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Public Safety on College Campus and Surrounding Communities

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Title: Public Safety on College Campus and Surrounding Communities


1
Public Safety on College Campus and Surrounding
Communities
  • What Colleges and Universities Should Be Doing to
    Advance Campus Safety

2
ASJA Conference Presenters
  • Lisa A Sprague
  • Associate Chief of Police Florida State
    University. President Elect ,International
    Association of Campus Administrators.
  • Kelli Smith
  • Watch Commander, Patrol Division University of
    Central Florida Police Department

3
Objectives
  • Become familiar with IACLEA
  • Understand the importance of Campus
  • Security and Police Readiness to
  • respond to active shooter situations
  • Be aware of basics on risk analysis
  • Value Coordination and Cooperation
  • Realize the realities of campus crime

4
IACLEA
  • The International Association of Campus Law
    Enforcement Administrators advances public safety
    for educational institutions by
  • providing educational resources,
  • advocacy,
  • and professional development.
  •  

5
IACLEA
  • IACLEA membership represents over 1,300 colleges
    and universities located in twenty countries.
  • In addition to the colleges and universities,
    which are the Institutional Members, individual
    memberships are held by campus law enforcement
    staff members, criminal justice faculty members
    and municipal chiefs of police (current
    membership is over 2,000).

6
10 Recommendations for Safer Campuses
  • Ensure compliance with Federal, state, and local
    laws and regulations
  • Create a culture of prevention and preparedness
  • Adopt an environmental management approach to
    prevention
  • Resource the campus public safety department
  • Provide effective mental health services to
    community members

7
10 Recommendations for Safer Campuses
  • Require collaboration among student service
    providers on crime prevention programs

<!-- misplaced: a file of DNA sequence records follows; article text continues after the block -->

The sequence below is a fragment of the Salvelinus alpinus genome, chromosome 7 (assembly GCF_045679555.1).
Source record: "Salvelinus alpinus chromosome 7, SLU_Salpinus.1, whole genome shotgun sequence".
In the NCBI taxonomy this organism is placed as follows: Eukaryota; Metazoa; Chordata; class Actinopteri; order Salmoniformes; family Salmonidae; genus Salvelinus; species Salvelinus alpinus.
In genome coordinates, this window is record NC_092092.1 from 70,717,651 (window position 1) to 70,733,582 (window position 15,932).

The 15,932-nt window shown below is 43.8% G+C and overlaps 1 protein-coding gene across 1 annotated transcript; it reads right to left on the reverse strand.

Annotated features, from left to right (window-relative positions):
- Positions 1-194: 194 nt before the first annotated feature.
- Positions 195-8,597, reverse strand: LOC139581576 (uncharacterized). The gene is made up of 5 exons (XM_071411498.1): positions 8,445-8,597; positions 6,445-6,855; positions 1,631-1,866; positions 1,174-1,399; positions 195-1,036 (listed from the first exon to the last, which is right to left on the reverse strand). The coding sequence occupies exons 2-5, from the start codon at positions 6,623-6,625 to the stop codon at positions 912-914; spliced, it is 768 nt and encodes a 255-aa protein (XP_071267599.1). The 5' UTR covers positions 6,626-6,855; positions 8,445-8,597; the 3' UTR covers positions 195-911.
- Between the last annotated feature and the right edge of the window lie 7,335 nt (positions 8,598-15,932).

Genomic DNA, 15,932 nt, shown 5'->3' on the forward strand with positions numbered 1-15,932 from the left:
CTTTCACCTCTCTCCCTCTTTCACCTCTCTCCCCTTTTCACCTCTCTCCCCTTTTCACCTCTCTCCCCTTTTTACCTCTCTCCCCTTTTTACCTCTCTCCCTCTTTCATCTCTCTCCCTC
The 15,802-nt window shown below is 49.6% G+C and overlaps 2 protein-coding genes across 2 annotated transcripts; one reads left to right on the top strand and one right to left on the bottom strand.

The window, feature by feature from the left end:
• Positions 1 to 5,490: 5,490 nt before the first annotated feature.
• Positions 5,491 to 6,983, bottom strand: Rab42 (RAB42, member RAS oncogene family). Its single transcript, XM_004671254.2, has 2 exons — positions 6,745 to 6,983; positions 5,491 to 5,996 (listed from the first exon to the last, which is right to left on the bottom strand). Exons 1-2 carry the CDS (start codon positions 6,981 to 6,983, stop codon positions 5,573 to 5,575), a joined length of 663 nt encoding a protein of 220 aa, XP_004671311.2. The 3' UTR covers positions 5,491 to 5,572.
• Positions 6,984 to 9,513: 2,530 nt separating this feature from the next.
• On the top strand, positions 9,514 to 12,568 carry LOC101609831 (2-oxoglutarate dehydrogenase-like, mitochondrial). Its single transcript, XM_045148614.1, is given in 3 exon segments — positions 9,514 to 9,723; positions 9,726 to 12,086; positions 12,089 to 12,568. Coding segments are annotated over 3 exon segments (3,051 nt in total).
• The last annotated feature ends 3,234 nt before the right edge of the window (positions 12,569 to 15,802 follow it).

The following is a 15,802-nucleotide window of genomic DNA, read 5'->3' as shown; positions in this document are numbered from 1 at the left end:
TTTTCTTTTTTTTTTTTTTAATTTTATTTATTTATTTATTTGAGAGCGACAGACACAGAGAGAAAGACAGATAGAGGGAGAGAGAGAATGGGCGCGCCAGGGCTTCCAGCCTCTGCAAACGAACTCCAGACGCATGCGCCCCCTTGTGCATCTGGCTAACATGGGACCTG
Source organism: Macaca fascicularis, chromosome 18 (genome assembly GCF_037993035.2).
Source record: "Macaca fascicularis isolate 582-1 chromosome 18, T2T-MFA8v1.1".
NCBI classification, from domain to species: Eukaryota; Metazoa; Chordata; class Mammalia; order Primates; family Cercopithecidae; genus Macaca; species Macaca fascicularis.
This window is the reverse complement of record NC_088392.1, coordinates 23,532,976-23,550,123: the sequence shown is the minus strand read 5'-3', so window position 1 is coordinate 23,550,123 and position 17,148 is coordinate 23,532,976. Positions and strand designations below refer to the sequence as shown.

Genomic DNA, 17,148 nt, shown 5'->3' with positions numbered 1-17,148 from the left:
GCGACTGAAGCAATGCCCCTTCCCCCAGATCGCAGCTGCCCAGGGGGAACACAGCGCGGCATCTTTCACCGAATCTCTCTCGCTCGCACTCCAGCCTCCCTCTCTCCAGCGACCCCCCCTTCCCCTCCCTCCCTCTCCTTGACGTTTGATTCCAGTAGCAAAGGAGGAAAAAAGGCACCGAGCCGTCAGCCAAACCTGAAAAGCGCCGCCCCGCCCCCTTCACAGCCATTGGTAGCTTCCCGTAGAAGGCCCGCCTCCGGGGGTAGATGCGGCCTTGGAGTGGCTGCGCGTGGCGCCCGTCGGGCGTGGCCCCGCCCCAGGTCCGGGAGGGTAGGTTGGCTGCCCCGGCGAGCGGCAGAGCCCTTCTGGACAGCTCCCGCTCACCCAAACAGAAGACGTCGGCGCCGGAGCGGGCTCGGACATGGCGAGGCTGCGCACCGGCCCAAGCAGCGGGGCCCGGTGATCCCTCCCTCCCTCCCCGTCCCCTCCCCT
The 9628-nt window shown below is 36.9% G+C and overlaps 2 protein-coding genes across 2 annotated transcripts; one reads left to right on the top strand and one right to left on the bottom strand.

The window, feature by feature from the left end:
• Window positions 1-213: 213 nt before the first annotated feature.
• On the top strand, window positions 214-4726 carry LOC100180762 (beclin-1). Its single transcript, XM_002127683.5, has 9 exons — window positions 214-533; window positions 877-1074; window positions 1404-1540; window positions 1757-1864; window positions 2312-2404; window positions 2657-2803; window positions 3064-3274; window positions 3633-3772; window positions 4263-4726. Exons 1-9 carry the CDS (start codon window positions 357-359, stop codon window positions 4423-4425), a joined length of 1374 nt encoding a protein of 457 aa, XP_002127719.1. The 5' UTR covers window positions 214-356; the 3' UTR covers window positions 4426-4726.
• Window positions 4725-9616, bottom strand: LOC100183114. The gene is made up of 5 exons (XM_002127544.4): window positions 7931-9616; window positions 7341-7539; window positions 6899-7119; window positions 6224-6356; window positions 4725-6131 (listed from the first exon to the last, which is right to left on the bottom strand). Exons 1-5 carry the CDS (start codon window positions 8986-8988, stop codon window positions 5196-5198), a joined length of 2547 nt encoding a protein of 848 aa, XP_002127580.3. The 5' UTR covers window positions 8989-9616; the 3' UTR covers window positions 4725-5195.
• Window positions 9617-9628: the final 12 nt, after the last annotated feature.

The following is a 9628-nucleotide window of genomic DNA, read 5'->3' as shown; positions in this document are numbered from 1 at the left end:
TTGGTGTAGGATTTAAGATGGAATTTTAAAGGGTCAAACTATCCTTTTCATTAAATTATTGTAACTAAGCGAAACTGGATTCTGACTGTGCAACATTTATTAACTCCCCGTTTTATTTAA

• Leverage technology to enhance safety efforts
  • Support participation in regional/local consortia
    and professional associations
  • Develop a crisis communications strategy
  • Encourage support for campus safety initiatives
    from Federal and state governments

8
Ensure compliance with Federal, State, Local Laws
and Regulations
  • The compliance environment has changed
  • Drug Free Schools Communities Act, Clery,
    FERPA, SEVIS (International exchange), HIPAA,
    Patriot Act
  • Legislation may not have intended impact, but.
  • High profile events raise consciousness
  • April 16, 2007 Virginia Tech
  • Eastern Michigan University

9
Create a culture of prevention and preparedness
  • September 11, 2001 drastically altered landscape
  • FBI Director says campuses are soft targets
  • Hurricanes Katrina Rita loom large
  • Tragic events at Virginia Tech is a defining
    moment
  • In spite of these, some still think
  • It cant happen here!

10
Create a culture of prevention and preparedness
  • What we should do to
  • Prevent, protect against, recover from and
    respond to catastrophic events
  • Conduct a comprehensive assessment of potentially
    catastrophic risks it faces
  • Make a plan to address those risks
    http//www.iaclea.org
  • Form an emergency management team led by a senior
    administrator? Full time emergency manager?
  • Regularly participate in emergency preparedness
    exercises
  • Ensure you have multiple means to communicate
    with students, faculty, staff, and visitors
    during emergencies

11
Create a culture of prevention and preparedness
  • Include your campus information technology
    leadership in emergency planning
  • Develop formal informal networks among campus
    and off-campus first responders and political and
    health officials
  • Develop a process for ongoing inventory of campus
    resources needed during emergencies
  • Assess your policies and procedures for dealing
    with persons who may pose a significant risk

12
Action by Law Enforcement
  • All agencies charged with responding to violent
    events on a university or college campus train
    and exercise their personnel in the Active
    Shooter response.
  • That each agency develop and train to a protocol
    which will allow the integration of the medical
    response with the law enforcement response

13
Response to Active Shooters
  • Detail Critical Incident Response Rapid
    Deployment. In the days before Columbine, patrol
    response was to cordon off the affected area and